It’s important for participants to have a trusted contact they can reach out to with questions, concerns, and choices regarding their health. Nurses can fulfill this role for high-risk patients and work with providers to:
improve quality of care
improve patient contact
increase compliance with treatment
improve knowledge and professionalism
improve patient quality of life
assist with provision of skills for self-care
provide and reinforce patient education
improve patient satisfaction
In PHM, the objective is to minimize costly, yet often unnecessary or redundant, interventions. To be effective, health care organizations must focus on high-risk patients who generate the majority of health costs. They must also pay attention to the preventive and chronic care needs of every patient, all of which makes access to transparent health data crucial.
In addition, tracking health care data can serve as the foundation for quality improvements and changes in clinical behaviors. A study by The Wisconsin Collaborative for Healthcare Quality found that tracking the quality of care encourages physicians to change the way they practice medicine, increasing the likelihood of them following guidelines more strictly.
For providers, transparent health data provides:
Standard metrics for assessing quality of care
Outcome- or performance-based payment
Knowledge of prices paid to hospitals, labs, and specialists to inform patients
Transparent health care data is vital for curbing costs and changing patients’ behavior patterns. In fact, data analysis serves as the backbone of wellness and PHM strategies, and leads to greater efficiency and effectiveness.
Automatically aggregating and consolidating data from a variety of disparate systems and sources, including inpatient, ambulatory, and home sites, has been shown to improve the continuity and efficiency of patient care. Toward that end, a number of provider organizations are striving to connect data silos and enhance transparency.
Reducing costly future medical care leads organizations’ health care costs to go down while patient health improves, making this approach a win-win for stakeholders.
Barriers to Effective Use of Transparent Data
In the past few years, there has been an explosion in public and private reporting of health care costs and quality data. So far, the results have been what many believe to be an inconsistent and at times a distorted set of quality-reporting measures. A lack of coordination and consistency of data can also undermine the opportunity to lower health spending based on potential for quality and price.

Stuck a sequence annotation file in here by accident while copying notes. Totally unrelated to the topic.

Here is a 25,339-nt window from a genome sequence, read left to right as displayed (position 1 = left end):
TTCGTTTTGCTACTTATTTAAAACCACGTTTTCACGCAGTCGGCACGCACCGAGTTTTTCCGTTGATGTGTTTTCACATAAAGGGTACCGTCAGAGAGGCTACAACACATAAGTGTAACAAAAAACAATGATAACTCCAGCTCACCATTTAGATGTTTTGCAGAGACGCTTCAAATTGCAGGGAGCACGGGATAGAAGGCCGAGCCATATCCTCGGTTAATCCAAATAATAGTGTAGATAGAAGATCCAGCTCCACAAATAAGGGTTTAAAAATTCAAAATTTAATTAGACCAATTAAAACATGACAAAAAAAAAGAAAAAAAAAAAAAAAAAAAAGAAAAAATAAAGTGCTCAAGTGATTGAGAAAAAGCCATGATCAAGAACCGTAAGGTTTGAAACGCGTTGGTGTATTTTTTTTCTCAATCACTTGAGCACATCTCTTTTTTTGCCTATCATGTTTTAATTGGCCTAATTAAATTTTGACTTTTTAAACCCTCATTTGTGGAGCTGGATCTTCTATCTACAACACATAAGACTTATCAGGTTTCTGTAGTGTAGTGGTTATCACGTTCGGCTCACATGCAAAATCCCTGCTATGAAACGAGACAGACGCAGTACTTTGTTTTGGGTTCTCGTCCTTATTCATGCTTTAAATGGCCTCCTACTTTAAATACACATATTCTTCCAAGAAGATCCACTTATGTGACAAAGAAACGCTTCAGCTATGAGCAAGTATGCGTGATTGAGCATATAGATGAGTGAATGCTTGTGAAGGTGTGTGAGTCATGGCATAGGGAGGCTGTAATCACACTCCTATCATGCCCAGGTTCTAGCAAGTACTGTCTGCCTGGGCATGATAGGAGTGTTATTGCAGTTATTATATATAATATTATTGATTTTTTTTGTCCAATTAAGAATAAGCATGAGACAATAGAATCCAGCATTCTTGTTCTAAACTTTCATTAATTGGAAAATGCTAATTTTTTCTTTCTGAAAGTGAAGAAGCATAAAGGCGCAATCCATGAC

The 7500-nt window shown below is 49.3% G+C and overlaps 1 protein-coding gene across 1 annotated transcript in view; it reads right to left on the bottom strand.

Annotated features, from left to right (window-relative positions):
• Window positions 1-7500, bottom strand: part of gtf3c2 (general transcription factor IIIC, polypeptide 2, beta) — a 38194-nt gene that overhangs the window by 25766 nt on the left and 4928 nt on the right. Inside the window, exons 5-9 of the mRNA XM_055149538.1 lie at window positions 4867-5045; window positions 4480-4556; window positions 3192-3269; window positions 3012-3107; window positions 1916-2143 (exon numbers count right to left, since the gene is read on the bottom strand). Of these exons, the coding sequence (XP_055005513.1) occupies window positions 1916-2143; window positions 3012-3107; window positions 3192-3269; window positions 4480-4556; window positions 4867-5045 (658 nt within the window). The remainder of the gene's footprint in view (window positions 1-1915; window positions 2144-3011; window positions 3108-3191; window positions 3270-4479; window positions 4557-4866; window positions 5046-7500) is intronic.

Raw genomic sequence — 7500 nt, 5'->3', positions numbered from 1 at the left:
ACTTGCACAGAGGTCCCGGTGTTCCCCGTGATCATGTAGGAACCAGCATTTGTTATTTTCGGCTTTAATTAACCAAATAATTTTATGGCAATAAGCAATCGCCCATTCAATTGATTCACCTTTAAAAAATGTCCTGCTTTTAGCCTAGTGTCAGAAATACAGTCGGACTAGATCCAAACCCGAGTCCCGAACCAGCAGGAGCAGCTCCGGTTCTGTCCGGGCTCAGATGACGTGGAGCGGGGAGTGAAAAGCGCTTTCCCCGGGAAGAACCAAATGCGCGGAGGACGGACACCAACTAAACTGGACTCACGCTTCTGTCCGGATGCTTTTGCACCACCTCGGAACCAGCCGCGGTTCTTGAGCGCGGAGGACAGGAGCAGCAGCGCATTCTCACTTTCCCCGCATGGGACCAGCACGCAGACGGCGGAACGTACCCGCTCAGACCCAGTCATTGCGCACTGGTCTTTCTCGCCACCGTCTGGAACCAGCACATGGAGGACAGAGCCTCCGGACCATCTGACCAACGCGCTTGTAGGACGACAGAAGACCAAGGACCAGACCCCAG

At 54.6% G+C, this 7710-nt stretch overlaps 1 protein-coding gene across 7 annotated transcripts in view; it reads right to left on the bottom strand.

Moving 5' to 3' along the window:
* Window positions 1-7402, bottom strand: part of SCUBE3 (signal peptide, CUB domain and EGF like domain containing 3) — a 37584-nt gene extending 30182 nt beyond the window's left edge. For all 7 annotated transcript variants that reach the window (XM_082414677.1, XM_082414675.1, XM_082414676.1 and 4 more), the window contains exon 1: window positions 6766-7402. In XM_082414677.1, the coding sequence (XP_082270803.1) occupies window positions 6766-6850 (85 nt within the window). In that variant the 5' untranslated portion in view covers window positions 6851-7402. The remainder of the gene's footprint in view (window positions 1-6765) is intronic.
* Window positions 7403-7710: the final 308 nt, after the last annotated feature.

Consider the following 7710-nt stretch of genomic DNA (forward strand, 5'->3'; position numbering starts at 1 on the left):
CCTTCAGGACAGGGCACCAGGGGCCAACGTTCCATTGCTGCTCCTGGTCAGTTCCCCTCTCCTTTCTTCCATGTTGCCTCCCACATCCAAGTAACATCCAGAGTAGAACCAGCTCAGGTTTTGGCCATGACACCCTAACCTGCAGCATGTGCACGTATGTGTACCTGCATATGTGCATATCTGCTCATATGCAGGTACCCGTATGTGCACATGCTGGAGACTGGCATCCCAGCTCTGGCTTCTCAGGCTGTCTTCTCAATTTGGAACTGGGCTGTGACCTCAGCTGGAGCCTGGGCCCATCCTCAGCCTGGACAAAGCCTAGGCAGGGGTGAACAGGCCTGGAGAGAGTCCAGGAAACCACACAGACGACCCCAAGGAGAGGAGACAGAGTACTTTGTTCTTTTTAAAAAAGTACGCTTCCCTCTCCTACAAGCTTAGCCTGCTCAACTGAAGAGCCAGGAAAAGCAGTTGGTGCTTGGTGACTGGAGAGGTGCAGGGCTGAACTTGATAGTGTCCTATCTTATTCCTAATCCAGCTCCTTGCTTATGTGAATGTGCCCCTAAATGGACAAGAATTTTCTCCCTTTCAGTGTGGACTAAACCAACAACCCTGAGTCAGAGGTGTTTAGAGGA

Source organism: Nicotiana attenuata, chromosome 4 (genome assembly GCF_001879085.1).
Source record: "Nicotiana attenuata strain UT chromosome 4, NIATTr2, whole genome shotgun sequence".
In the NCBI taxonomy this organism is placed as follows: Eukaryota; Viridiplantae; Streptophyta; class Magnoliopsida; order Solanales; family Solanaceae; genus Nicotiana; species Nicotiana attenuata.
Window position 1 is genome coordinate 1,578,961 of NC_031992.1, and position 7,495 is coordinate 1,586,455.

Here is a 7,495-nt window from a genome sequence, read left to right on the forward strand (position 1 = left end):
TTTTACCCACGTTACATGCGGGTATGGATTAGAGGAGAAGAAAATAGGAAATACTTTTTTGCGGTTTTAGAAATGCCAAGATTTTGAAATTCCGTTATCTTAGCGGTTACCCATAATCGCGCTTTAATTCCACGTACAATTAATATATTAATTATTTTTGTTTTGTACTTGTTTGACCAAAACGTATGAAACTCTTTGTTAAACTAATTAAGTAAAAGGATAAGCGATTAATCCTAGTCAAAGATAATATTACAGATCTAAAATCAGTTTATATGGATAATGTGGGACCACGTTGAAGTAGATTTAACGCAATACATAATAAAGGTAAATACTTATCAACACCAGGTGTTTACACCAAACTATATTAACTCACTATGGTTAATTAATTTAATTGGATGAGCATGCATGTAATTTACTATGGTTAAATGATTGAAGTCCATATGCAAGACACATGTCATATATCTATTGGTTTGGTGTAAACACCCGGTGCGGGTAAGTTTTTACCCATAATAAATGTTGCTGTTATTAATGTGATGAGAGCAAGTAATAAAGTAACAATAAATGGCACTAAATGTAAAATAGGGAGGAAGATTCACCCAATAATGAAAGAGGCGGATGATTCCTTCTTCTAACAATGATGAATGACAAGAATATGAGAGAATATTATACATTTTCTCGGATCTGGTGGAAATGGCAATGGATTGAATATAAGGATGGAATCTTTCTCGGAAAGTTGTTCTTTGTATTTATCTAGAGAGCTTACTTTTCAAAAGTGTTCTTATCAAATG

The problem is further exacerbated by the fact that so few organizations have the experience to perform meaningful analysis on the data that would allow it to be translated in a way that will foster positive behavior change. The key to taking advantage of the data is to find a way to take the burden of data collection off of providers and simplify the information.
As elder and chronic care shifts toward value-based payment models that compensate physicians based on patient care and outcomes rather than frequency of services, quality becomes paramount. Under traditional fee-for-service payment models, there was no real incentive for providers to reduce unnecessary care.
A PHM plan that is patient-centric, involves predictive modeling, and includes individualized outreach programs — all built upon a foundation of transparent data — will become the standard.
Predictive modeling allows users to assemble all of their patients’ health data, including past claims and medical records, and process it through a comprehensive health analysis system. The system identifies patients who are at highest risk for serious health issues, so providers can make a suite of proactive health advocacy services available immediately.
Furthermore, data that measures health care prices and quality can serve to demonstrate value, treatment outcomes, and level of access. In particular, a well-coordinated PHM program for aging patient populations depends upon such information to lower the total cost of care. Strategies designed to optimize this opportunity have potential to help close the gap between the high rate of U.S. health care spending and current levels of quality and access.
About the Author: Joseph Berardo Jr. is CEO of MagnaCare, an administrator of self-insured health plans for employers in New York and New Jersey.